The purpose of a funeral is to provide a way of commemorating a life and drawing together friends and family members so that they can support each other as they share memories. Although different religious communities have created set formats or rituals that they follow in conducting funeral services, there really is not a right or wrong way to do a funeral.
The most important thing to keep in mind when creating a service or commemoration is that it should be reflective of the person who has died. While religious elements may play a part, it should also include stories about the person’s life that help everyone recapture and revisit their own memories. Sometimes this is best accomplished by having friends or family members share their reflections as part of the service. Some people personalize the service with special music (which may be religious or non-religious). Others bring in pictures to have at the service. Sometimes favorite things that belonged to the deceased are integrated into the ceremony such as wood carvings, golf clubs or even a motor cycle.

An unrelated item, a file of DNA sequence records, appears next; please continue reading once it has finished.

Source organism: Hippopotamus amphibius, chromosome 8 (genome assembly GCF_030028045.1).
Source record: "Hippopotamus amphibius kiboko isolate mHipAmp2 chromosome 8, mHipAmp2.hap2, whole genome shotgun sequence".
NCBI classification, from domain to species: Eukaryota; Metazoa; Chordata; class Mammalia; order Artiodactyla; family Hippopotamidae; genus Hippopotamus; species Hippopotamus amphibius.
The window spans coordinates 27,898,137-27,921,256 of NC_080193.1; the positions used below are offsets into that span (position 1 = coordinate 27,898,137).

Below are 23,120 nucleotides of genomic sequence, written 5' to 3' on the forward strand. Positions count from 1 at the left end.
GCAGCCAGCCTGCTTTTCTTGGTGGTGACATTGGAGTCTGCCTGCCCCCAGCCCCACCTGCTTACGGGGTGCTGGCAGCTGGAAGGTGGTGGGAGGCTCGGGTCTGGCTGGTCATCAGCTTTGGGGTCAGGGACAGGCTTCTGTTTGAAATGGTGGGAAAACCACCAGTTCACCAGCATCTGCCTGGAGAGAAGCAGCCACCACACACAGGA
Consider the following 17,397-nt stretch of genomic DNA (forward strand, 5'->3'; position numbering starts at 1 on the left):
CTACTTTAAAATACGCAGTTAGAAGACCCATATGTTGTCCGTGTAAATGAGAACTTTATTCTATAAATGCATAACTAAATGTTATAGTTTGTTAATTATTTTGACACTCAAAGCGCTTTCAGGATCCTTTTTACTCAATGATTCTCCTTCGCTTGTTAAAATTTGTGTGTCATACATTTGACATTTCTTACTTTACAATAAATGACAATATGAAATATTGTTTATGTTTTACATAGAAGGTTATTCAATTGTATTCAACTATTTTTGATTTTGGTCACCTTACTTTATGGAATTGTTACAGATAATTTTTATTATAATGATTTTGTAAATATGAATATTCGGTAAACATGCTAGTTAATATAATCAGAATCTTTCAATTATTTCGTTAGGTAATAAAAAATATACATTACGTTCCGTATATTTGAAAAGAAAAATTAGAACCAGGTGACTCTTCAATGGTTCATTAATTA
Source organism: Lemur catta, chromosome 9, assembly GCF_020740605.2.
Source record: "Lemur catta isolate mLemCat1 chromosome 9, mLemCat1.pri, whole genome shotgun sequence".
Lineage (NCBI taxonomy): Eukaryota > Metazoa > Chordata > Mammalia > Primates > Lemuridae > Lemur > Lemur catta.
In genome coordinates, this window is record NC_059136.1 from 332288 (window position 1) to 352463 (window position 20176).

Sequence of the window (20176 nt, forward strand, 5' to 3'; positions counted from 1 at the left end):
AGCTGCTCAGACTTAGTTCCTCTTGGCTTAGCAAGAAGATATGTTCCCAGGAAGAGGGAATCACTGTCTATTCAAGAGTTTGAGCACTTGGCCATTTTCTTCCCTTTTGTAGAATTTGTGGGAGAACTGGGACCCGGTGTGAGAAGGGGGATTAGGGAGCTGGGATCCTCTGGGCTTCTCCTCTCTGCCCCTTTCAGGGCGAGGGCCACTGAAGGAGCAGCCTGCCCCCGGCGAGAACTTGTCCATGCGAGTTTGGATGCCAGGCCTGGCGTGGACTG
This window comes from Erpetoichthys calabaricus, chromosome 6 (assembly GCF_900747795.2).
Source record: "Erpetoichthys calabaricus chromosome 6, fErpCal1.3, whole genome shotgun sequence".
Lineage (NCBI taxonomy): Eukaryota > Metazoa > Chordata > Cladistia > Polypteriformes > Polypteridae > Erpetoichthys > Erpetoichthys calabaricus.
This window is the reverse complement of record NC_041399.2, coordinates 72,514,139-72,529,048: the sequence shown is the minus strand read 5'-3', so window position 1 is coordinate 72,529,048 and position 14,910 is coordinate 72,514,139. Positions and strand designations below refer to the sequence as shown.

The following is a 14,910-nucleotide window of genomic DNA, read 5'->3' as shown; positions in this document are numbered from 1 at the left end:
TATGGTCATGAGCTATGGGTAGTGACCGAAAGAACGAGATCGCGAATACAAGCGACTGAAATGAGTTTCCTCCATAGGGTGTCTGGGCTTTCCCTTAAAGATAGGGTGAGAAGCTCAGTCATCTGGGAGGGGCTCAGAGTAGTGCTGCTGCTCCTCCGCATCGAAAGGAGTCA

The goal is to give a true sense of who this person was. There is nothing wrong with telling funny stories about the person who died: a funeral recognizes the sad event of a death, but can include humor.
Whether or not an open casket is part of the ceremony is an individual family choice. The main reason that we have any “viewing,” is because that allows people to have a physical presence to focus on when saying their goodbyes. Since most people are very visually inclined by nature, it seems to help them to see the person for the death to be “real” to them and allows them to better focus to begin to tidy up the loose ends that they have with this person. A funeral helps people begin to complete their relationship with the person who died, and sometimes seeing the body helps.
The value of the service depends on how it is constructed. Our family attempts to create funerals that leave families and friends feeling very lucky that the deceased was a part of their lives: the music, the stories, the whole nature of the person being well integrated into the service that it captures just who they were.